There are countless inventions that have improved people’s lives and advanced civilisation, but there are also some that were initially hailed as great advances and then turned out to have a dark side. DDT, for example, is a miraculous insecticide that was found to cause serious environmental problems, or plastic packaging, which is polluting our planet from the depths of the oceans to the highest mountain peaks. However, it is difficult to surpass the magnitude of the damage caused (to both human and planetary health) by two particular inventions: leaded gasoline and chlorofluorocarbons (CFCs). Curiously, both were created by the same man, a bespectacled chemical engineer from Beaver Falls, Pennsylvania named Thomas Midgley Jr.
The gasoline of the early 20th century was of poor quality and caused engine knocking, which reduced both power and fuel efficiency and led to breakdowns. So in 1916, Charles Kettering—the inventor of the electric starter—asked one of his employees, 27-year-old Thomas Midgley (18 May 1889 – 2 November 1944) to find a petrol additive that would make car engines run more smoothly. Midgley set to work testing hundreds of different substances and eventually came up with ethanol (the same ethyl alcohol found in wines and spirits). In February 1920, Midgley filed a patent application for a mixture of alcohol and gasoline as an anti-knock fuel.
Midgley and Kettering would enthusiastically promote ethanol as the “fuel of the future,” but the production of ethanol itself could not be patented and therefore could never generate much profit. What’s more, farmers could produce ethanol easily from grain, and with Prohibition now the law in the US, more and more people were distilling their own alcohol at home. And, of course, since ethanol was also a fuel it was hated by the oil companies, with whom the fledgling automakers were developing a beneficial relationship they were loath to jeopardise.
Midgley’s dark discovery
Midgley and Kettering were by now working for General Motors, a company then under the direction of Alfred P. Sloan (considered the father of the idea of planned obsolescence), who in 1921 scrapped the plan to market ethanol-blended gasoline. However, Sloan’s strategy to compete with Ford’s popular Model-T was to build flashier cars with more powerful engines, and engine knock was still a hurdle to be overcome. So Midgley was sent back to the laboratory and told to develop an effective and inexpensive gasoline additive that could make money for General Motors.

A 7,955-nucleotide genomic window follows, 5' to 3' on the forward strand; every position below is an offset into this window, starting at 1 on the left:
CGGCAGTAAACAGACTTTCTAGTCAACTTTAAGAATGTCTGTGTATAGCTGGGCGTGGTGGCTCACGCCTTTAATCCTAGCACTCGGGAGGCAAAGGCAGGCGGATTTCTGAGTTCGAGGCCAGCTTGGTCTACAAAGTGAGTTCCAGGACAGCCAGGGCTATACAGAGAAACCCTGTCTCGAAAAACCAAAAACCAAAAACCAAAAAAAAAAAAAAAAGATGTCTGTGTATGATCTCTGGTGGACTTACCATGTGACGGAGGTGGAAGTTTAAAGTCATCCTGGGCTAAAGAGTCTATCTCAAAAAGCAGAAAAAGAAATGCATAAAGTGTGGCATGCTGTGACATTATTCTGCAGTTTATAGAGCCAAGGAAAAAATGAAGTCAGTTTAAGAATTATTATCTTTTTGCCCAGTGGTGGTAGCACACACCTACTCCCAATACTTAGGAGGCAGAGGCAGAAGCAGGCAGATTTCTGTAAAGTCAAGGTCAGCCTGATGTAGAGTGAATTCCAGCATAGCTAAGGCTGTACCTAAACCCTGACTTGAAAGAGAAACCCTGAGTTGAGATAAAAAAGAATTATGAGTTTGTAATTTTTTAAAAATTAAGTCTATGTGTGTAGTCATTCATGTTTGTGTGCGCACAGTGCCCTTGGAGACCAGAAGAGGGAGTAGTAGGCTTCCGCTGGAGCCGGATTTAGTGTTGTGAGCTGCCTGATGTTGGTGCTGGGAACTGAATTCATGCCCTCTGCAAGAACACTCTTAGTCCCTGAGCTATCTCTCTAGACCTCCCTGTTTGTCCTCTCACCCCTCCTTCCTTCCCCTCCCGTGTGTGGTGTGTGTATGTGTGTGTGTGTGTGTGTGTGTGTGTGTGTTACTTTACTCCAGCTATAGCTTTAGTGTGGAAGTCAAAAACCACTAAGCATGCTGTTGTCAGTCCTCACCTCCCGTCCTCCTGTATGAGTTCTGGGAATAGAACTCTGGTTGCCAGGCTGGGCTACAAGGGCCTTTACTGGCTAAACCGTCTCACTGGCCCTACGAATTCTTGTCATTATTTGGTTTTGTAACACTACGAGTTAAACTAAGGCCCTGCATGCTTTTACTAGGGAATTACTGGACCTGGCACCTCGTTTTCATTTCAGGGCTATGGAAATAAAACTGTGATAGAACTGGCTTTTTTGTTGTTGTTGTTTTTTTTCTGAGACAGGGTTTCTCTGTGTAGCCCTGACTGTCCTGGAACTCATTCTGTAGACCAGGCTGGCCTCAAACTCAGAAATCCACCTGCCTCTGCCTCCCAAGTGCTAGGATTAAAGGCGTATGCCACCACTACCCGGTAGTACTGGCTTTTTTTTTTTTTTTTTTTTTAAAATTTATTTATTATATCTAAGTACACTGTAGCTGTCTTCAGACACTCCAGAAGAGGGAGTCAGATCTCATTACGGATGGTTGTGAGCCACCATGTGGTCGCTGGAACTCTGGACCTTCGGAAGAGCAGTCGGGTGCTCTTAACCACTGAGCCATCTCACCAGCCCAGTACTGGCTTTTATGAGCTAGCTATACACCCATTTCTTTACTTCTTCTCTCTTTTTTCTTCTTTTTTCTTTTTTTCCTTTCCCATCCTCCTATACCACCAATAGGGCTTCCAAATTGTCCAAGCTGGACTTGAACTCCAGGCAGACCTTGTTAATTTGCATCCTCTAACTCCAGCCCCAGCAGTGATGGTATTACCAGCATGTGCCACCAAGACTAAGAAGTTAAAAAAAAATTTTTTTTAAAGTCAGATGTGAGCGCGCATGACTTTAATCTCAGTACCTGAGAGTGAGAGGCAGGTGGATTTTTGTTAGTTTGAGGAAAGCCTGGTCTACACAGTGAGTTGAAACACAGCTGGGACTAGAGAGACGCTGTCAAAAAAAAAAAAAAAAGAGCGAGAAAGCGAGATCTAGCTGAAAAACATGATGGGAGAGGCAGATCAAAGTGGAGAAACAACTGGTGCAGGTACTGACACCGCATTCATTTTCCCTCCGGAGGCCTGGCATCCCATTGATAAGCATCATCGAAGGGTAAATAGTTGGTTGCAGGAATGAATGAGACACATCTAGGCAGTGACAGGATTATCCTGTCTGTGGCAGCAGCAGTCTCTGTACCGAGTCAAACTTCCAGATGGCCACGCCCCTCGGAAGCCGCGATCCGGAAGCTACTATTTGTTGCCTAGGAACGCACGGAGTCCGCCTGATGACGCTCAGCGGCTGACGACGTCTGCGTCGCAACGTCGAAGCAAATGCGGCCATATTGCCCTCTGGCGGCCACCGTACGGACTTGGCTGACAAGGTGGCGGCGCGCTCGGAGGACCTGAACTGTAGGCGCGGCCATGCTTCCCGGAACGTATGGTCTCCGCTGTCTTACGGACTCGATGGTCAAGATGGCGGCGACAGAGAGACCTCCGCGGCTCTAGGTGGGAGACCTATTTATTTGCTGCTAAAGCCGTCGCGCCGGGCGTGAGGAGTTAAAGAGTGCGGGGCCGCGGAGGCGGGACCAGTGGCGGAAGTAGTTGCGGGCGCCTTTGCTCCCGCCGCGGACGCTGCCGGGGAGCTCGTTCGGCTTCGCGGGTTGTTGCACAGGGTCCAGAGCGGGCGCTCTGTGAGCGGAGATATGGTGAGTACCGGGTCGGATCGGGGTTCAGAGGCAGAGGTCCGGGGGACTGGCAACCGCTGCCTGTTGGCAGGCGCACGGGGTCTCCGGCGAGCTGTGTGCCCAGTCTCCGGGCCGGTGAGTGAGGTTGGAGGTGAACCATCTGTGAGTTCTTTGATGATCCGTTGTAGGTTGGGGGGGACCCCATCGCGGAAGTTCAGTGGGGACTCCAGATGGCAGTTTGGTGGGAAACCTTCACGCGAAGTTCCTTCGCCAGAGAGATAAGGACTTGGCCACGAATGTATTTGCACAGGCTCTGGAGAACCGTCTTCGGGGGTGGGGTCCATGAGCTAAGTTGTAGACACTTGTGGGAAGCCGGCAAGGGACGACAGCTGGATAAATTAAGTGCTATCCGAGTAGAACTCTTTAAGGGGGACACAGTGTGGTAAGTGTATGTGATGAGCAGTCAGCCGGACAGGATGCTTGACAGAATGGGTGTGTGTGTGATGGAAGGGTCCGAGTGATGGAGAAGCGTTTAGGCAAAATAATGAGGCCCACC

Within just a few months, in December 1921, Midgley had found the solution: tetraethyl lead (TEL). First discovered in 1853 by the German chemist Karl Jacob Löwig, TEL had no commercial applications until Midgley found that when it was added to gasoline it eliminated engine knocking, which occurs when a cool flame ignites the fuel too early. TEL interferes with that reaction, allowing combustion to occur at the correct instant, which boosts engine compression, thereby increasing speed and fuel economy. Best of all from General Motors’ perspective, TEL was cheap to produce and its use for this purpose could be patented, generating the potential for enormous profits.
The first leaded gasoline was sold in February 1923 in Dayton (Ohio, USA) under the brand name “Ethyl”, a name that clearly evoked the discarded clean-burning ethyl alcohol, and the word “lead” was never used in any advertising or promotional material so as not to alarm the public, as the negative health effects of lead were well known.
The first deaths from TEL
The Ethyl Corporation was set up as a joint venture between the automaker General Motors and the oil company Standard Oil (now Exxon), which commissioned the chemical giant Dupont to produce an additive called “Ethyl fluid” (basically TEL and red dye), and Midgley was appointed vice-president. The company insisted that TEL was safe, but when dozens of workers began hallucinating, going insane and dying at the newly opened New Jersey manufacturing plant, several states quickly banned the substance.
Midgley, who had spent much of 1923 in Miami recovering from lead poisoning, took part in a famous press conference on 30 October 1924 to demonstrate the apparent safety of TEL. In front of reporters, he rubbed TEL on his hands and inhaled its fumes for 60 seconds, declaring that he would suffer no ill effects from doing this every day, and blamed the stricken workers for not following safety procedures. But Midgley must have known that TEL was toxic. In 1922, the Chairman of DuPont described TEL as “a colorless liquid of sweetish odor, very poisonous if absorbed through the skin, resulting in lead poisoning almost immediately.”